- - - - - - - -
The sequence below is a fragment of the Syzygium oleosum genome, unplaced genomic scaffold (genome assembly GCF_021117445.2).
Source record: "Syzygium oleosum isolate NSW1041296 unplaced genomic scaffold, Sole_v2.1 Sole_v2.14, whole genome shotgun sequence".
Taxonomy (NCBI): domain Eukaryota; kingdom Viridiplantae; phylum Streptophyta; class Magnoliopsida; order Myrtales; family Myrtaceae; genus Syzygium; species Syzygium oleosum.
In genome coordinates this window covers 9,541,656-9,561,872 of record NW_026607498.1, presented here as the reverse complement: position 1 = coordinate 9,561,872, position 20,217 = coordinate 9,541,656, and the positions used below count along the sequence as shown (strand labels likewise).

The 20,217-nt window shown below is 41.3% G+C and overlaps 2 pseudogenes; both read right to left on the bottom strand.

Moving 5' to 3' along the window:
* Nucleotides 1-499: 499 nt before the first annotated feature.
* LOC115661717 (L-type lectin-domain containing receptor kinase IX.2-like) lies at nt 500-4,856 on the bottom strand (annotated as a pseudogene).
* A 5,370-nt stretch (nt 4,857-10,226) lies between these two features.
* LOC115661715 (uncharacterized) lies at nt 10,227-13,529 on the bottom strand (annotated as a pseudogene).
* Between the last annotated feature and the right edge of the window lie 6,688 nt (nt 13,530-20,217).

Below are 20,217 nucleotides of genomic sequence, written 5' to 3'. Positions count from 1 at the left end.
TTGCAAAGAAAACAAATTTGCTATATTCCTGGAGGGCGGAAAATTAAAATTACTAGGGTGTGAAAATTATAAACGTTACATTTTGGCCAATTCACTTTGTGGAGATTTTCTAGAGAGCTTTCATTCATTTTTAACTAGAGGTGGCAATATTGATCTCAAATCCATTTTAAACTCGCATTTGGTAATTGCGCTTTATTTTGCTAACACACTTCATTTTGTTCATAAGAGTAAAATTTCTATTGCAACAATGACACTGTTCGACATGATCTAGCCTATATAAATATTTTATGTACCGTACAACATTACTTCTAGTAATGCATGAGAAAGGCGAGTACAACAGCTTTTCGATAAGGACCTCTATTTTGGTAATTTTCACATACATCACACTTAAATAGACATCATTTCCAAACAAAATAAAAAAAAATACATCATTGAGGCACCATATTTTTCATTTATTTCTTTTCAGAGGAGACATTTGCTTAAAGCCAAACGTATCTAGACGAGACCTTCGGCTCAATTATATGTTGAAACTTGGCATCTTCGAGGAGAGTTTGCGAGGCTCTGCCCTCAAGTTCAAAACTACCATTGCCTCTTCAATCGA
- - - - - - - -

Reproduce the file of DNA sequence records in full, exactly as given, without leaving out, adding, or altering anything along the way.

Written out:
The sequence below is a fragment of the Syzygium oleosum genome, unplaced genomic scaffold (genome assembly GCF_021117445.2).
Source record: "Syzygium oleosum isolate NSW1041296 unplaced genomic scaffold, Sole_v2.1 Sole_v2.14, whole genome shotgun sequence".
Taxonomy (NCBI): domain Eukaryota; kingdom Viridiplantae; phylum Streptophyta; class Magnoliopsida; order Myrtales; family Myrtaceae; genus Syzygium; species Syzygium oleosum.
In genome coordinates this window covers 9,541,656-9,561,872 of record NW_026607498.1, presented here as the reverse complement: position 1 = coordinate 9,561,872, position 20,217 = coordinate 9,541,656, and the positions used below count along the sequence as shown (strand labels likewise).

The 20,217-nt window shown below is 41.3% G+C and overlaps 2 pseudogenes; both read right to left on the bottom strand.

Moving 5' to 3' along the window:
* Nucleotides 1-499: 499 nt before the first annotated feature.
* LOC115661717 (L-type lectin-domain containing receptor kinase IX.2-like) lies at nt 500-4,856 on the bottom strand (annotated as a pseudogene).
* A 5,370-nt stretch (nt 4,857-10,226) lies between these two features.
* LOC115661715 (uncharacterized) lies at nt 10,227-13,529 on the bottom strand (annotated as a pseudogene).
* Between the last annotated feature and the right edge of the window lie 6,688 nt (nt 13,530-20,217).

Below are 20,217 nucleotides of genomic sequence, written 5' to 3'. Positions count from 1 at the left end.
TTGCAAAGAAAACAAATTTGCTATATTCCTGGAGGGCGGAAAATTAAAATTACTAGGGTGTGAAAATTATAAACGTTACATTTTGGCCAATTCACTTTGTGGAGATTTTCTAGAGAGCTTTCATTCATTTTTAACTAGAGGTGGCAATATTGATCTCAAATCCATTTTAAACTCGCATTTGGTAATTGCGCTTTATTTTGCTAACACACTTCATTTTGTTCATAAGAGTAAAATTTCTATTGCAACAATGACACTGTTCGACATGATCTAGCCTATATAAATATTTTATGTACCGTACAACATTACTTCTAGTAATGCATGAGAAAGGCGAGTACAACAGCTTTTCGATAAGGACCTCTATTTTGGTAATTTTCACATACATCACACTTAAATAGACATCATTTCCAAACAAAATAAAAAAAAATACATCATTGAGGCACCATATTTTTCATTTATTTCTTTTCAGAGGAGACATTTGCTTAAAGCCAAACGTATCTAGACGAGACCTTCGGCTCAATTATATGTTGAAACTTGGCATCTTCGAGGAGAGTTTGCGAGGCTCTGCCCTCAAGTTCAAAACTACCATTGCCTCTTCAATCGA